Starting on the left, our balance sheet is materially stronger than it was 3 years ago. We augmented our capital ratios, and Huntington now ranks above our peers. The same vigor was applied on the credit front. We feel good about the progress we've achieved and expect credit to continue to trend favorably. The infrastructure and the culture that we've invested in and developed around risk management is equally impressive.

One of the areas you can truly see the fruits of our Fair Play, our relationship banking strategy, is in our balance sheet growth and in particular, our non-interest-bearing deposit growth, as we discussed earlier. While all banks have benefited from the 0 interest rate environment to some extent, our growth has significantly outstripped our peers.

This growth in noninterest-bearing deposits has helped us remix the balance sheet, providing one of the key factors that has allowed us to maintain a very stable net interest margin despite the pressures of the yield curve.

Our total revenue growth, as we show here, also compares favorably to our peers.

The next 2 metrics might surprise many of you or may not square with your perception of our company. Despite the investments we've made in the franchise, building out our product set and continued to expand our delivery system, our noninterest expense growth actually has been roughly in line with that of our peers and very close to the average with the top other banks. Further, while we're not close to our long-term target, our efficiency ratio is better than our peers'. Which lead us to the cluster on the far right-hand side of the slide.

Our strategy is effectively driving the earnings levers of the company. Our profitability exceeds our peers on both in our return on assets and our ROE basis. In fact, our ROE places us in the top quartile of the nation's largest bank holding companies. Yet despite our robust customer growth, despite our market share gains and despite our strong financial performance, our shares continue to be valued at a discount compared to peers on a price-to-tangible book basis. You can see that on the far right-hand bar.

In summary, on Slide 24, I'd like to leave you with a few closing thoughts before we take questions. The strategic path we've gone down entails a multiyear story, rather than instant gratification. The investments we have made have strengthened the risk culture of the company, while our strategy of investing in the business to grow the customer base, coupled with our OCR sales process to drive additional cross-sell and improved customer retention is positively impacting the company's financial performance. We continue to believe that we have additional opportunities and levers to pull in this low-rate environment. Last year, our existing investments added over $50 million to pretax income. Looking forward, our in-store strategy is expected to break even in 2014. We are possible and practical. We have adjusted some of our planned future investments to compensate for the economic uncertainty. We're building a culture of continuous improvement and continue to focus on improving operational efficiencies. And finally, there's a high level of alignment between our management team, our Board and the owners of the company. We are in this for the long-haul, and we'll continue to manage the company in a prudent manner with an effective long-term strategic focus.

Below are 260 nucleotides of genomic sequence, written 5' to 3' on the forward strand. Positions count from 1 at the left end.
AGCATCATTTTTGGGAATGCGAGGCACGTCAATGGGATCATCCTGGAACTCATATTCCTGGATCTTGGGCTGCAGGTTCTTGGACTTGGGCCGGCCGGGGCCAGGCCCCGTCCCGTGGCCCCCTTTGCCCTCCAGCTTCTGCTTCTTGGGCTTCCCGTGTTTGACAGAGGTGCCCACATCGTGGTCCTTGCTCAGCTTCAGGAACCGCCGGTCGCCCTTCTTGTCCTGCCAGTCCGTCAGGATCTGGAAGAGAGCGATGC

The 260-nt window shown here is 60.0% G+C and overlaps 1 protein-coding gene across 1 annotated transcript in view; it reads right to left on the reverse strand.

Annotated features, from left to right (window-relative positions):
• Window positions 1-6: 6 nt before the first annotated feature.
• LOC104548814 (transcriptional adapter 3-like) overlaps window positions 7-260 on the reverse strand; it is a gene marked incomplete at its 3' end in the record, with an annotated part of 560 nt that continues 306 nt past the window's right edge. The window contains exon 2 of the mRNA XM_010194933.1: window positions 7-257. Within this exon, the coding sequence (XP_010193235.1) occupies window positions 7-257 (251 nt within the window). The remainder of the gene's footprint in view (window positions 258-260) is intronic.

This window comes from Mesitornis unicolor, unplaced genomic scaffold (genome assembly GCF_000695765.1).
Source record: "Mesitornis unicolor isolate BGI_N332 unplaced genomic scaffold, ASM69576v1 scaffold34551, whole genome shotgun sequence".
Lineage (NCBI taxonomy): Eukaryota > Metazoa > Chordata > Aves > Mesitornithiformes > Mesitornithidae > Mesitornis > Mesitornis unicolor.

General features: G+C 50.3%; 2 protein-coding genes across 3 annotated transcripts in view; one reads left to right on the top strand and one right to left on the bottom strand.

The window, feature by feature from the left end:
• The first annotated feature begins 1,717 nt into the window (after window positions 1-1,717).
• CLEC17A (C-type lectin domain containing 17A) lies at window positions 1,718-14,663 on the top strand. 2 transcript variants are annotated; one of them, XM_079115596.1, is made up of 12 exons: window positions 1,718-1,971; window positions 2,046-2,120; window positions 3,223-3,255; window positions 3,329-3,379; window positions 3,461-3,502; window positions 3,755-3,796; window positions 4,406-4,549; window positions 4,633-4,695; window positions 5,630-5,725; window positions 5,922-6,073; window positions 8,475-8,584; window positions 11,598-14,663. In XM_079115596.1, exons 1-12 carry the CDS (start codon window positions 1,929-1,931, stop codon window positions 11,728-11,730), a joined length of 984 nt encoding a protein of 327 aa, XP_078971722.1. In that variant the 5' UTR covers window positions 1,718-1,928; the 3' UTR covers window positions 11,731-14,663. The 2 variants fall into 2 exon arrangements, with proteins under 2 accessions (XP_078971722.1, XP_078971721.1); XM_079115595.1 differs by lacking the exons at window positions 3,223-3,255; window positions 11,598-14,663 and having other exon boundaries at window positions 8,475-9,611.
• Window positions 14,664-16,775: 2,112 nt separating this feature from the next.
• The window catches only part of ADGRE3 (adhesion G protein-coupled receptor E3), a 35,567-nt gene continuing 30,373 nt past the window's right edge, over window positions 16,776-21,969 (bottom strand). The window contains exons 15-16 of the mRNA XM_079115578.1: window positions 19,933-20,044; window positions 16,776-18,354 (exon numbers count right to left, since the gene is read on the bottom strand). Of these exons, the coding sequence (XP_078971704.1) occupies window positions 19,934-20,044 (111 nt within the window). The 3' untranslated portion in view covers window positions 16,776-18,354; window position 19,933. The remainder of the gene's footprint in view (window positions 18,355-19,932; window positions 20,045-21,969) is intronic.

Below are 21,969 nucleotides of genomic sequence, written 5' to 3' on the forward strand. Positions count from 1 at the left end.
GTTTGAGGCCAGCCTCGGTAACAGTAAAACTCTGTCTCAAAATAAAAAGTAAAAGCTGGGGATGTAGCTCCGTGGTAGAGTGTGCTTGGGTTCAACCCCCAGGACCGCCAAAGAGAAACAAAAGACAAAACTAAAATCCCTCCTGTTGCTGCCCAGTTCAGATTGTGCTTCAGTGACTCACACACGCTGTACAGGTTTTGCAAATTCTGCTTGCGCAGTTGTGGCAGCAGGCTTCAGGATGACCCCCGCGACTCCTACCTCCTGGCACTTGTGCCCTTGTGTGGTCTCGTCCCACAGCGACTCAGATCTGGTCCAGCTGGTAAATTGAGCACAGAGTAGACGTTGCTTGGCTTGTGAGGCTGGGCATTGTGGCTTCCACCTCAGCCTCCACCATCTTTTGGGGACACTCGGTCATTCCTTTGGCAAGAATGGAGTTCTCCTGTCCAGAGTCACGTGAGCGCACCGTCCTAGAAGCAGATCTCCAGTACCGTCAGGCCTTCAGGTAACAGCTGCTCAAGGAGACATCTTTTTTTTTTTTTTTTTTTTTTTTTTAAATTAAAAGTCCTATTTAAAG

Thank you for your interest, and as the slides go through the bases of presentation. I'll turn it over to Craig for Q&A.

Craig Siegenthaler - Crédit Suisse AG, Research Division

Before we start, moderator, can we just see the responses from the initial survey. Can we go to the second one? Next, please. Okay, next. And last one. All right. Great. Well, we're going to start with the Q&A now.

Question-and-Answer Session

Craig Siegenthaler - Crédit Suisse AG, Research Division

Just to start, Don, if we can go back to Slide 15, and maybe, Mary, you have some commentary here too. It looks like 2014 could be a pretty good year for you guys, just because you're only opening 4 in-store branches and you have about 60 of them which are coming online for profitability for the first time ever. So maybe provide some commentary around how 2014 may be shaping up? I know it's a long time away.

Donald R. Kimble

Well, it is a long time away but I think that's supported the important message from the slide, is that we do expect the maturation of the branches to evolve, and we expect to be in a breakeven position for that -- that series of investments. And that will be a significant improvement to our bottom line and to our operating efficiency, or operating leverage, for the year. We lost about $20 million in pretax pre-provision earnings in 2012, 2013 will be in the same general range, and to have that go to breakeven will be very helpful. Mary, anything else?

Mary W. Navarro

The only thing I'd add here would be just that we're managing each one of these stores and the profitability of each store very carefully every single month, looking at the balance growth, fee income expenses kind of every aspect of it. So we're not managing it as 1 group of 92, but store to store. That's it.